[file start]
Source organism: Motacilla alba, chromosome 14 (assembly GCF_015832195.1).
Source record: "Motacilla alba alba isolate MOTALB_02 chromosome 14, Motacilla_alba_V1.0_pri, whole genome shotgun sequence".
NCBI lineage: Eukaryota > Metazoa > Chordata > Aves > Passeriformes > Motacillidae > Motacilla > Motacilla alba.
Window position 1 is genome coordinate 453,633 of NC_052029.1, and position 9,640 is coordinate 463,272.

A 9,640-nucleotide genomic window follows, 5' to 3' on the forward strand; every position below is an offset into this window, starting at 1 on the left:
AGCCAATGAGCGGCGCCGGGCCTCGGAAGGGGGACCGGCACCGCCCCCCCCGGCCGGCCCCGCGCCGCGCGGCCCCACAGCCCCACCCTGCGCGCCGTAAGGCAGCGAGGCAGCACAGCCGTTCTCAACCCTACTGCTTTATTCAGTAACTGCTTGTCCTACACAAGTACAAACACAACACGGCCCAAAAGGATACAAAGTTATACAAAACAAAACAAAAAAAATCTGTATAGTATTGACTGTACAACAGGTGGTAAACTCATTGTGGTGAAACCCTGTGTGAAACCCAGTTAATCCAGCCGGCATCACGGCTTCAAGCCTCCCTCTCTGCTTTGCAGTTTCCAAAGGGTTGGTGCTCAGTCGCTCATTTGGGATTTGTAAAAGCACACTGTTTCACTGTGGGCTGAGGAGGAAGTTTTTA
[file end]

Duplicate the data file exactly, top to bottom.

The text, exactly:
Source organism: Motacilla alba, chromosome 14 (assembly GCF_015832195.1).
Source record: "Motacilla alba alba isolate MOTALB_02 chromosome 14, Motacilla_alba_V1.0_pri, whole genome shotgun sequence".
NCBI lineage: Eukaryota > Metazoa > Chordata > Aves > Passeriformes > Motacillidae > Motacilla > Motacilla alba.
Window position 1 is genome coordinate 453,633 of NC_052029.1, and position 9,640 is coordinate 463,272.

A 9,640-nucleotide genomic window follows, 5' to 3' on the forward strand; every position below is an offset into this window, starting at 1 on the left:
AGCCAATGAGCGGCGCCGGGCCTCGGAAGGGGGACCGGCACCGCCCCCCCCGGCCGGCCCCGCGCCGCGCGGCCCCACAGCCCCACCCTGCGCGCCGTAAGGCAGCGAGGCAGCACAGCCGTTCTCAACCCTACTGCTTTATTCAGTAACTGCTTGTCCTACACAAGTACAAACACAACACGGCCCAAAAGGATACAAAGTTATACAAAACAAAACAAAAAAAATCTGTATAGTATTGACTGTACAACAGGTGGTAAACTCATTGTGGTGAAACCCTGTGTGAAACCCAGTTAATCCAGCCGGCATCACGGCTTCAAGCCTCCCTCTCTGCTTTGCAGTTTCCAAAGGGTTGGTGCTCAGTCGCTCATTTGGGATTTGTAAAAGCACACTGTTTCACTGTGGGCTGAGGAGGAAGTTTTTA